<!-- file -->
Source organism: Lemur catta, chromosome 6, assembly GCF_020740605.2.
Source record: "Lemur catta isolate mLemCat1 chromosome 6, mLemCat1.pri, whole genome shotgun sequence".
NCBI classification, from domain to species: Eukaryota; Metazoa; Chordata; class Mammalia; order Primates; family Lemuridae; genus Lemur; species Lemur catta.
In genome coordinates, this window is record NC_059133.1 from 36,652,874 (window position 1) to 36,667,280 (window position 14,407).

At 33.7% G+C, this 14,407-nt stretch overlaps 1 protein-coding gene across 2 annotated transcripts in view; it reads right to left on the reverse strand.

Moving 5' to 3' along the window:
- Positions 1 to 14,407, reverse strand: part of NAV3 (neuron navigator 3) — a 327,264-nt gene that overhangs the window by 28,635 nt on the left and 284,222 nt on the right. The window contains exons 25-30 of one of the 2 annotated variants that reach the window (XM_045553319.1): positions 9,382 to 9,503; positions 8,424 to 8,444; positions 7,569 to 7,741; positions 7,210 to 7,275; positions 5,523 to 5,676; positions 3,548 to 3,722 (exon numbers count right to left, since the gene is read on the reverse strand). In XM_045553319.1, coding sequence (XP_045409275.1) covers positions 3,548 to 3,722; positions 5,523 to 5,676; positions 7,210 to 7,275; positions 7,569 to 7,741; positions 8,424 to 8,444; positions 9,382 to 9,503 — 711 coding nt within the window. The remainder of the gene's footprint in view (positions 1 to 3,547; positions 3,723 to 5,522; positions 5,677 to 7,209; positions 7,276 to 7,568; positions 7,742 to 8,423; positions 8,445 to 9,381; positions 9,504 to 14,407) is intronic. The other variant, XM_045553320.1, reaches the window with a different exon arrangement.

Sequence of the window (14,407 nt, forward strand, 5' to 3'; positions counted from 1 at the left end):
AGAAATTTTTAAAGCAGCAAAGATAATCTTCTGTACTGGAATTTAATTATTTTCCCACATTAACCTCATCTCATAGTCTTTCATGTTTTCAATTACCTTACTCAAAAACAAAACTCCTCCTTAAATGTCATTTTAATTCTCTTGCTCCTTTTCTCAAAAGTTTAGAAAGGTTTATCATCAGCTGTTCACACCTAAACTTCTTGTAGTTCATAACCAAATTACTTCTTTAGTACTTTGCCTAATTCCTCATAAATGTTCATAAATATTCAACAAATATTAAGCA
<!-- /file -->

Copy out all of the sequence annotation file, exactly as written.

Source organism: Lemur catta, chromosome 6, assembly GCF_020740605.2.
Source record: "Lemur catta isolate mLemCat1 chromosome 6, mLemCat1.pri, whole genome shotgun sequence".
NCBI classification, from domain to species: Eukaryota; Metazoa; Chordata; class Mammalia; order Primates; family Lemuridae; genus Lemur; species Lemur catta.
In genome coordinates, this window is record NC_059133.1 from 36,652,874 (window position 1) to 36,667,280 (window position 14,407).

At 33.7% G+C, this 14,407-nt stretch overlaps 1 protein-coding gene across 2 annotated transcripts in view; it reads right to left on the reverse strand.

Moving 5' to 3' along the window:
- Positions 1 to 14,407, reverse strand: part of NAV3 (neuron navigator 3) — a 327,264-nt gene that overhangs the window by 28,635 nt on the left and 284,222 nt on the right. The window contains exons 25-30 of one of the 2 annotated variants that reach the window (XM_045553319.1): positions 9,382 to 9,503; positions 8,424 to 8,444; positions 7,569 to 7,741; positions 7,210 to 7,275; positions 5,523 to 5,676; positions 3,548 to 3,722 (exon numbers count right to left, since the gene is read on the reverse strand). In XM_045553319.1, coding sequence (XP_045409275.1) covers positions 3,548 to 3,722; positions 5,523 to 5,676; positions 7,210 to 7,275; positions 7,569 to 7,741; positions 8,424 to 8,444; positions 9,382 to 9,503 — 711 coding nt within the window. The remainder of the gene's footprint in view (positions 1 to 3,547; positions 3,723 to 5,522; positions 5,677 to 7,209; positions 7,276 to 7,568; positions 7,742 to 8,423; positions 8,445 to 9,381; positions 9,504 to 14,407) is intronic. The other variant, XM_045553320.1, reaches the window with a different exon arrangement.

Sequence of the window (14,407 nt, forward strand, 5' to 3'; positions counted from 1 at the left end):
AGAAATTTTTAAAGCAGCAAAGATAATCTTCTGTACTGGAATTTAATTATTTTCCCACATTAACCTCATCTCATAGTCTTTCATGTTTTCAATTACCTTACTCAAAAACAAAACTCCTCCTTAAATGTCATTTTAATTCTCTTGCTCCTTTTCTCAAAAGTTTAGAAAGGTTTATCATCAGCTGTTCACACCTAAACTTCTTGTAGTTCATAACCAAATTACTTCTTTAGTACTTTGCCTAATTCCTCATAAATGTTCATAAATATTCAACAAATATTAAGCA